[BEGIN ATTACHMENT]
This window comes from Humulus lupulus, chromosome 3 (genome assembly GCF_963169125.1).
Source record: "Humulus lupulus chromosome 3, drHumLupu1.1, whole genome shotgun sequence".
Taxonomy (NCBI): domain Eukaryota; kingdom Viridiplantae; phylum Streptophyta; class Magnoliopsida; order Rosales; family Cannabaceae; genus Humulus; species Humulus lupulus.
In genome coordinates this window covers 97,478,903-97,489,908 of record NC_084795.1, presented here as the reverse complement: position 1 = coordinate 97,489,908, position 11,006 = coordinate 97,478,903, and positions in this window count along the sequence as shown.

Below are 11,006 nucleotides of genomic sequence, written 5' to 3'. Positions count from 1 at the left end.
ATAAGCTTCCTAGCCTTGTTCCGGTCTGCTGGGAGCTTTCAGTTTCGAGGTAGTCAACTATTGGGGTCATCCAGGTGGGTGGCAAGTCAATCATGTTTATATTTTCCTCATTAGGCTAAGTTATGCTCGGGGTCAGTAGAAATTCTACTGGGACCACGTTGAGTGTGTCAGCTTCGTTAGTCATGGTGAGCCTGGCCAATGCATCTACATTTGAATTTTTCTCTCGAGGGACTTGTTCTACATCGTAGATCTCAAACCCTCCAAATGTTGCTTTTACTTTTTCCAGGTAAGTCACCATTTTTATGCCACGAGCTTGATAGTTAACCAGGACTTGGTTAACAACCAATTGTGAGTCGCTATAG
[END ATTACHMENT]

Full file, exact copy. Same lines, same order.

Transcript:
This window comes from Humulus lupulus, chromosome 3 (genome assembly GCF_963169125.1).
Source record: "Humulus lupulus chromosome 3, drHumLupu1.1, whole genome shotgun sequence".
Taxonomy (NCBI): domain Eukaryota; kingdom Viridiplantae; phylum Streptophyta; class Magnoliopsida; order Rosales; family Cannabaceae; genus Humulus; species Humulus lupulus.
In genome coordinates this window covers 97,478,903-97,489,908 of record NC_084795.1, presented here as the reverse complement: position 1 = coordinate 97,489,908, position 11,006 = coordinate 97,478,903, and positions in this window count along the sequence as shown.

Below are 11,006 nucleotides of genomic sequence, written 5' to 3'. Positions count from 1 at the left end.
ATAAGCTTCCTAGCCTTGTTCCGGTCTGCTGGGAGCTTTCAGTTTCGAGGTAGTCAACTATTGGGGTCATCCAGGTGGGTGGCAAGTCAATCATGTTTATATTTTCCTCATTAGGCTAAGTTATGCTCGGGGTCAGTAGAAATTCTACTGGGACCACGTTGAGTGTGTCAGCTTCGTTAGTCATGGTGAGCCTGGCCAATGCATCTACATTTGAATTTTTCTCTCGAGGGACTTGTTCTACATCGTAGATCTCAAACCCTCCAAATGTTGCTTTTACTTTTTCCAGGTAAGTCACCATTTTTATGCCACGAGCTTGATAGTTAACCAGGACTTGGTTAACAACCAATTGTGAGTCGCTATAG